Allawi Hopes to Snare Zarqawi – and Premiership in Baghdad

The Baghdad government’s burgeoning optimism over the prospects of very soon collaring Abu Mussab al-Zarqawi, al Qaeda’s man in Iraq, is fed from interim prime minister Iyad Allawi office.
debkafile‘s counter-terror sources reveal he is telling his inner circle that the special anti-terror units under his direct command are closing in on their quarry. This drive is not divorced from his campaign to keep the job and it has produced a string of successes in the last ten days.
Talib al-Dulaymi, the trusted aide aka as Abu Qutaybah, who set up Zarqawi’s appointments with fellow terrorist chiefs, arranged safe houses and transport, was captured on February 20 at Anah NW of Baghdad with Ahmad Ismail al-Rawi, identified as one of Zarqawi’s drivers. In custody too are Mohammed Najam Ibrahim, described as leader of an al Qaeda-affiliated cell in Baqouba and responsible for a series of beheadings, and another top Zarqawi aide, Haidar Abu Bawari.
Iraqi government security services claim to have infiltrated the terrorist network with embedded policemen.
Allawi’s certainty that the Jordanian terror mastermind is almost within his grasp rests on certain events:
First, in the last two weeks, Iraqi security forces have quietly unearthed Zarqawi’s principal ammunition and explosive caches, partly helped by information obtained in the interrogations of the captured terrorists. Allawi believes that many of the archterrorist’s followers will turn themselves in when they see the wherewithal for fighting on and carrying out attacks is running out.
Second,Zarqawi has been sighted several times making his way through the Sunni Triangle north of Baghdad in the direction of the Iranian frontier, indicating he is on the run.
Third,Allawi recently closed a three-way deal with the most influential Iraqi Shiite cleric, Ayatollah Ali Sistani, and the Tehran leadership for Iran to arrest him if he tries to cross the border and surrender him to Sistani in Najef. There, Zarqawi will stand trial for murdering 182 people and injuring 550 in the 2004 Ashoura massacres he orchestrated in Najef and Karbala. The Iraqi leader has not revealed how this agreement was negotiated with Tehran.
Allawi also informed his close aides he had derived encouragement from additional developments:
1. Al Qaeda’s network chiefs in Iraq have their backs to the wall but are not alone; in secret talks with Allawi, several heads of the Baathist underground guerrilla insurgency, have offered to lay down arms if Baghdad sets up a Truth and Reconciliation Commission on the lines of the South African forum devised by Nobel peace prize winner Archbishop Desmond Tutu. They want the chance to confess their crimes before the commission, repent publicly, obtain a pardon and walk free. The interim prime minister is willing to consider this option quite seriously.
2. Allawi believes a good basis for a breakthrough in negotiations with Iraq’s Sunni leaders is already in place, embodied in understandings attained by former US ambassador John Negroponte before his abrupt departure from Baghdad to take up his new appointment as director of national intelligence in Washington. debkafile‘s Baghdad sources reveal the three points agreed: The Sunnis will gain full partnership in the post-election government with ministerial appointments; they will sit on the commission drafting the new constitution, despite having no seats in parliament; and they will participate unreservedly in the next general elections.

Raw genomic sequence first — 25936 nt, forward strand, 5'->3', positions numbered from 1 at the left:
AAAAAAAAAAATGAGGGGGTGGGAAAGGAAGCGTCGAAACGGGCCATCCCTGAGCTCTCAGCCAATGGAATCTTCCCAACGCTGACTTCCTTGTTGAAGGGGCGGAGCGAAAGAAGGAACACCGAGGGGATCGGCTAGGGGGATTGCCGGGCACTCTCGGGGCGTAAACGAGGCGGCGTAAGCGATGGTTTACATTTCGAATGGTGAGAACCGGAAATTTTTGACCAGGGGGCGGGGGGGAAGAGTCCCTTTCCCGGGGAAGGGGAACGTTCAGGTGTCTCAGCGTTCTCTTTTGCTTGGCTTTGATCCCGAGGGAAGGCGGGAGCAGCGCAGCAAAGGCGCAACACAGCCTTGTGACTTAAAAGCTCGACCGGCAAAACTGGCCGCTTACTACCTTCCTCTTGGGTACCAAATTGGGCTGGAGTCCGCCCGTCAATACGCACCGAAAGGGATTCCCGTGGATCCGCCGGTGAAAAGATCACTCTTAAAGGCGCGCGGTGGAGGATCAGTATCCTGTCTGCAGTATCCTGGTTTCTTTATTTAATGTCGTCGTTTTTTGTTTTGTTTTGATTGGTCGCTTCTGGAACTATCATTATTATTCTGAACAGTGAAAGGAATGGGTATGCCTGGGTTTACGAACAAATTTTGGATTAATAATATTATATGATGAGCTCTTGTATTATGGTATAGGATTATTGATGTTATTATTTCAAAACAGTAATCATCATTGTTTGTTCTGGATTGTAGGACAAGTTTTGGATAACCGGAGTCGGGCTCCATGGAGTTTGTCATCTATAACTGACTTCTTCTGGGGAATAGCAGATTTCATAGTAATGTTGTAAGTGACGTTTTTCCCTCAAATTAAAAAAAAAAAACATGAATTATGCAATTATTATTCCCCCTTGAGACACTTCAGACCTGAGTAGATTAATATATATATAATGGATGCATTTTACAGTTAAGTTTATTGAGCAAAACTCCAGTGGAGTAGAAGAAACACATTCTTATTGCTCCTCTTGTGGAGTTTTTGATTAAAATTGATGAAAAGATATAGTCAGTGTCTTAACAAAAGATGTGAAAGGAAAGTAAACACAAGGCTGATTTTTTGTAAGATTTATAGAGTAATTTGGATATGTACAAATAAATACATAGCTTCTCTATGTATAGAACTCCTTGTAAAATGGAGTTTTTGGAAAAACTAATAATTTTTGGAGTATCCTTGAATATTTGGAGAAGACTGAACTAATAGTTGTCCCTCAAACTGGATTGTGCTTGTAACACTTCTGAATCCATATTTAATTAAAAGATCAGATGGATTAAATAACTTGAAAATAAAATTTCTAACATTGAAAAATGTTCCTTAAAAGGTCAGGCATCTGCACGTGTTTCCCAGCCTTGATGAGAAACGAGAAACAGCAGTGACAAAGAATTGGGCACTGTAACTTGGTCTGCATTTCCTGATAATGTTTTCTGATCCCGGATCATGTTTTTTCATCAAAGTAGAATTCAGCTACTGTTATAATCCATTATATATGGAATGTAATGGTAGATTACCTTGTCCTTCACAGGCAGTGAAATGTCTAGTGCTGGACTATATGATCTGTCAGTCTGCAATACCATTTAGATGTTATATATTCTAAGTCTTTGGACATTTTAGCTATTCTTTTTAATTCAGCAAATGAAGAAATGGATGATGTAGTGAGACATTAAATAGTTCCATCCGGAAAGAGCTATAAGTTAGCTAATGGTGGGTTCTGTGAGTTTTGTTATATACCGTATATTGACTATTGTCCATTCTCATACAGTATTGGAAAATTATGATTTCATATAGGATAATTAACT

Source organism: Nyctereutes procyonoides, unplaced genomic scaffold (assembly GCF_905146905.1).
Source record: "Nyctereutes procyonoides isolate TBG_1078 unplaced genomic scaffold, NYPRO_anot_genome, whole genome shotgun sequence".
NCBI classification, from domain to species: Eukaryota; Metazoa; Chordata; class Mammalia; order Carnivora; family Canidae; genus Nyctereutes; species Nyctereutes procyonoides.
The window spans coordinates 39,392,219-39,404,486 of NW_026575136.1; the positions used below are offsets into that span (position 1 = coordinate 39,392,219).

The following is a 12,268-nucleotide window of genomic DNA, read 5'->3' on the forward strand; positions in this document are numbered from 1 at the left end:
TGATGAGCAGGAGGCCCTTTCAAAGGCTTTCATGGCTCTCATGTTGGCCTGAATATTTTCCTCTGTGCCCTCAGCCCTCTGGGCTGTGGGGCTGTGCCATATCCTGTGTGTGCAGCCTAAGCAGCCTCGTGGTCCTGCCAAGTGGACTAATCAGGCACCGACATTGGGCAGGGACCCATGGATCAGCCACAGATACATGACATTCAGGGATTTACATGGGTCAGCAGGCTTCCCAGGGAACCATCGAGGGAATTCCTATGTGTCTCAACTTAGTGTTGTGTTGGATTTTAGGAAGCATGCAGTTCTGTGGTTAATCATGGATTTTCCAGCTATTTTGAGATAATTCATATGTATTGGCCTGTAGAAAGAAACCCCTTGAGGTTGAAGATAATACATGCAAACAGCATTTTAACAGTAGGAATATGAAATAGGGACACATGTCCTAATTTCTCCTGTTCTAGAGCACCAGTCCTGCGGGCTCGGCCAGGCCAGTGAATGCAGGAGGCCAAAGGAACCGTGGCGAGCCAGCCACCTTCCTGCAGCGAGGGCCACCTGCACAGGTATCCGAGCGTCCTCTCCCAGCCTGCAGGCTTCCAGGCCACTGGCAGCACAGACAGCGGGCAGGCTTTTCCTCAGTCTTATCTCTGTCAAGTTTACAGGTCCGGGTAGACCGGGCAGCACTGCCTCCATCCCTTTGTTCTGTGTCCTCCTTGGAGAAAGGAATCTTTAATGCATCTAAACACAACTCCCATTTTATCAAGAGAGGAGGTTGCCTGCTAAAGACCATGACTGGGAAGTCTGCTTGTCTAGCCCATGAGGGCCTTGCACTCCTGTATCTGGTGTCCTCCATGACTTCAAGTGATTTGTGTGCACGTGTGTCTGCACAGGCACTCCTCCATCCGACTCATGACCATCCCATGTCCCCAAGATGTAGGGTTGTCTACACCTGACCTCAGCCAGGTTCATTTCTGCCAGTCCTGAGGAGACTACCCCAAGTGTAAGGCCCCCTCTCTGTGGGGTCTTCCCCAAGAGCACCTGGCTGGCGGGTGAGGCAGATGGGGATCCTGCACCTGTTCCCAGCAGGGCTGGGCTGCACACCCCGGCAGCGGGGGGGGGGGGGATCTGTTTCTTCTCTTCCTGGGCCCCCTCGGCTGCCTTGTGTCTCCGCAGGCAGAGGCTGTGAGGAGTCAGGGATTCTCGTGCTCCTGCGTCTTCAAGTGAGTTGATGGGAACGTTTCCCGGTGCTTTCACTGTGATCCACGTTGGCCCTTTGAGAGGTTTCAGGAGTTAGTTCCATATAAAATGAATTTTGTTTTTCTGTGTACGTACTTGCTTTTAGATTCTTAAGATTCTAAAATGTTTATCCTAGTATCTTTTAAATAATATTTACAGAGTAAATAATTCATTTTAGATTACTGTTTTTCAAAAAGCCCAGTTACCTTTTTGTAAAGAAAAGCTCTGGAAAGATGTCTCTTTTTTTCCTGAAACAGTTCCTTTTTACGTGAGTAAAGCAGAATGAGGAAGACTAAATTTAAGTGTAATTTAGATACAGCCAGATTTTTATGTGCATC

3. Sunni leaders and the Baath underground recognize that a major US-Iraqi offensive on the lines of the Falujjah operation is in the works – either against Ramadi, northwest of Baghdad, where the action has begun, or Latafiya south of the capital, hotbed of a mixed bag of insurgent groups, including al Qaeda operatives.
4. According to our intelligence and counter-terror sources, Allawi has also sent a message to Syrian president Bashar Assad with a long list of top Syrian officials, politicians and army officers who are on the take in a big way from Baathist fugitives activating the insurgency in Iraq from their safe base in the country. The name of every Syrian bribe-taker is tagged with the amount he received and the payer’s identity.
The message stated that the Iraqi ambassador, Hassan Allawi (no relation), would not return to Damascus until Baathist fugitives were extradited. He also made good on his threat to have television run tapes of confessions by captured Syrian agents who were sent by their government to fight the Americans in Iraq.
Our Iraqi sources note that Allawi expects his momentum for bringing an end to violence in Iraq to take him far along the road to the prime minister’s office in Baghdad. He also thinks he can count on substantial Shiite support in the new national assembly and that the Kurds and Turkomen are in his pocket. The high card he is playing is the bid to prove he is the only Iraqi politician capable of drawing the Sunni factions in sharing power in the central government.

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